Iconic Candy from Around the World
All over the world, there are two sounds that will get a kid's attention. One is their mother’s voice calling them them by their full first, middle, and last name); the other is the crinkle of paper or plastic wrap coming off of a piece of candy. Every country has its own iconic confection, one that has the ability to transport adults back to their childhood candy store, where they stood, salivating, coins in hand, anticipating the gooey goodness of their favorite candy.
In America, our most iconic candy treat is probably the Hershey Bar, though some prefer Snickers or Kit-Kats or such confections as Necco wafers, Bit-O-Honey, or Red Hots, which thrived an era when a penny could actually get you something sweet to eat.
In Spain, Chupa Chups were created by Enric Bernat as a way to keep kids from getting messy when they ate their candy. In 1920s Germany, a bear-loving candy maker thought making affordable gummy candy — what we now know and love as Haribo Gummy bears — might be a good idea. (If you laid all of the Gold-Bears gummy bears produced by Haribo annually, they would form a ring around the earth four times.
At some point, candy becomes much more than a simple sweet. It’s the stuff summer memories are made of, and more often than not, it becomes fodder for pop culture references. Ask a kid who grew up in the 1980s what happens when you’re “right in the middle of a Caramello” and they will probably break into song. Sure, you may not have heard of every piece of candy on our list, but if you ask an ex-pat from that country about it and chances are it will take them a minute to answer you. Why? Because they’ve momentarily drifted back in time to that beloved candy store with a penny in their pocket and a craving for a sweet.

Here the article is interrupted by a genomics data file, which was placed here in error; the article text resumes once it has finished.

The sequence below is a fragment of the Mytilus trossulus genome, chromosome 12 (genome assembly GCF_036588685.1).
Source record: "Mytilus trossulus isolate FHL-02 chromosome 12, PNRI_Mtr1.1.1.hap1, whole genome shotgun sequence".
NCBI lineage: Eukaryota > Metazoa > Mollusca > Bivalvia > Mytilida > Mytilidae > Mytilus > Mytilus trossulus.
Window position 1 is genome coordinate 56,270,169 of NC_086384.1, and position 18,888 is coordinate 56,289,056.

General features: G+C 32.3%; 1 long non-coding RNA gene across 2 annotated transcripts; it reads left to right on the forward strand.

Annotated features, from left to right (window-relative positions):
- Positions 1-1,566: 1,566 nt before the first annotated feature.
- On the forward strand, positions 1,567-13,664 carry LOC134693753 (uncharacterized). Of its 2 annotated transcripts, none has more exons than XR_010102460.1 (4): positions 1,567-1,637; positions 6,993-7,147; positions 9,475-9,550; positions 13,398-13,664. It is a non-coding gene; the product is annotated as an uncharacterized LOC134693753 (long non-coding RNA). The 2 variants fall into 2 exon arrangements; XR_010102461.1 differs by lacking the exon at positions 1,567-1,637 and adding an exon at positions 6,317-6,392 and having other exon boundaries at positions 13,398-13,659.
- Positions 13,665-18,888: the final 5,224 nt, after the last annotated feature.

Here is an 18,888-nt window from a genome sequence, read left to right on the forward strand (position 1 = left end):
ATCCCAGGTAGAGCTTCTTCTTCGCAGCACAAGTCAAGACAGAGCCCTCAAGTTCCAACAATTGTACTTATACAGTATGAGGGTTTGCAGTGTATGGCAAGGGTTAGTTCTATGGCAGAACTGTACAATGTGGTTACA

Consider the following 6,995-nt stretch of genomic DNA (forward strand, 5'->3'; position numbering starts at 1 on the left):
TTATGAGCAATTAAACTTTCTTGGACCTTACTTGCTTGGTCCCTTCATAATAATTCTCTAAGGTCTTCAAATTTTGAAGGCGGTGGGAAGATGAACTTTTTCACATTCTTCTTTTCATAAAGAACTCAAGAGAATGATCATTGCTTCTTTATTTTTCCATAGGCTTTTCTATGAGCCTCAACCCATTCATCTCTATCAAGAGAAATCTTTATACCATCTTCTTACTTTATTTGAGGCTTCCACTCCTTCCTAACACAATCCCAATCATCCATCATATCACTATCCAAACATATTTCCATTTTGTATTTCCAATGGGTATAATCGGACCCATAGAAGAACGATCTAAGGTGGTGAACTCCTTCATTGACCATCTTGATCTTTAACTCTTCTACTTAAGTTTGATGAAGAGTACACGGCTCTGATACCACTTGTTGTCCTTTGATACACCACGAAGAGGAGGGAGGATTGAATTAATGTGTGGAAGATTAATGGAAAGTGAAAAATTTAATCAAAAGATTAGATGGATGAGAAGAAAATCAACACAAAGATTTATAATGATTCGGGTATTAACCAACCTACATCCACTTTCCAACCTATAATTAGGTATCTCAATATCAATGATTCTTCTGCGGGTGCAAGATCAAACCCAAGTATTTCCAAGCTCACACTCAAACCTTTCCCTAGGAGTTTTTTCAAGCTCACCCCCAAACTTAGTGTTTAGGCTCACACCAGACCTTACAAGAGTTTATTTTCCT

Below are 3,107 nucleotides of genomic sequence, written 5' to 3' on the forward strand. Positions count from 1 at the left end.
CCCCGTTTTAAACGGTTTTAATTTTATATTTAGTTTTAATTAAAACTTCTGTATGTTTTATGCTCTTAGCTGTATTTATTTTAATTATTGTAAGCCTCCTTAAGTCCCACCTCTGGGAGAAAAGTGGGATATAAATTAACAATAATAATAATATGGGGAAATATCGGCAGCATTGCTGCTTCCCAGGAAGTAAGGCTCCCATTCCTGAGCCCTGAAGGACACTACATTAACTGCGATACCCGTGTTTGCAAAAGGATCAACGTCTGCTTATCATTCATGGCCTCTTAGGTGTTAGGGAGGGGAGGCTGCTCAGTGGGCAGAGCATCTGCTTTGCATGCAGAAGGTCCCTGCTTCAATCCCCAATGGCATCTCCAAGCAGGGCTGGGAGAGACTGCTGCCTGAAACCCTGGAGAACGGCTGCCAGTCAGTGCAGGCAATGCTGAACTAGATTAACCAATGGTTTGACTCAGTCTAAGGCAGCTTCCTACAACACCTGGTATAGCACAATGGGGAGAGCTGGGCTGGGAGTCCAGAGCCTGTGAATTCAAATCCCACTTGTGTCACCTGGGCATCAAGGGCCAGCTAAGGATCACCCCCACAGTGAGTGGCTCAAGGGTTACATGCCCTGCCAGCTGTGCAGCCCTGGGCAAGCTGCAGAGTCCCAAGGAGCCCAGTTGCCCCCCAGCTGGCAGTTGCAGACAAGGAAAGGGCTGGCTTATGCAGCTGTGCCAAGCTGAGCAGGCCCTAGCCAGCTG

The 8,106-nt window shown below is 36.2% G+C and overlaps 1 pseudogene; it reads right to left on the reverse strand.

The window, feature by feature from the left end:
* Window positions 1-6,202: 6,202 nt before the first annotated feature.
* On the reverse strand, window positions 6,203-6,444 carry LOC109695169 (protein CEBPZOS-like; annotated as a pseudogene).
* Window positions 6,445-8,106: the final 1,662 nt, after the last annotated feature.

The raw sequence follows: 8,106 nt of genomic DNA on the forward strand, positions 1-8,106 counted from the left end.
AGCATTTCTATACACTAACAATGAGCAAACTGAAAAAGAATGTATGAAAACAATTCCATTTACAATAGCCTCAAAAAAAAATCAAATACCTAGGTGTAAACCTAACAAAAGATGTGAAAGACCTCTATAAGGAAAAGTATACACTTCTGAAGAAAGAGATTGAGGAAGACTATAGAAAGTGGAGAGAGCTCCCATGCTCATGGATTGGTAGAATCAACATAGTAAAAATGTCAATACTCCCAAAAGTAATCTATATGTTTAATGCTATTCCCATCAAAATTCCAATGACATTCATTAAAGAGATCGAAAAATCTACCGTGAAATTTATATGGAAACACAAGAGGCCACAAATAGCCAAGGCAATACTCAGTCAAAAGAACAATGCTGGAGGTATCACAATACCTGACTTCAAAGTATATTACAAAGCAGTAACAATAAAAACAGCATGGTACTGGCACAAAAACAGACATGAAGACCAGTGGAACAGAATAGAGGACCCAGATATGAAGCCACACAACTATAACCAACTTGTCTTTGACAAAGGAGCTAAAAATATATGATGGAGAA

We’ve rounded up some iconic candies from different countries to give you a taste of what the rest of the world has a sweet tooth for.
Fantales are the Aussie favorite of hard-yet-bitable caramel covered in chocolate. Individually wrapped in distinctive yellow and blue paper printed with movie star fun facts on them, they came onto the market in 1940s as a movie theater candy. They are just as popular today and were referenced in What It Means To Be Australian as the candy you can’t eat alone; “Otherwise, who will you play the 'Who am I...' game with when you're reading the wrapper?”
China: White Rabbit
White Rabbit, created by the ABC Candy Factory of Shanghai in 1943, was one of the first milk-based domestically produced candies in China. Eat seven, the slogan says, and it’s like drinking a cup of milk. Parents love the “nutrition” aspects of it, while kids love eating the creamy, chewy candy that comes wrapped in edible rice paper. Production was briefly halted in 2008 due to a milk contamination scare, but the manufacturer found a new milk supplier (from New Zealand). The candy was back in action before fans went through any serious withdrawal.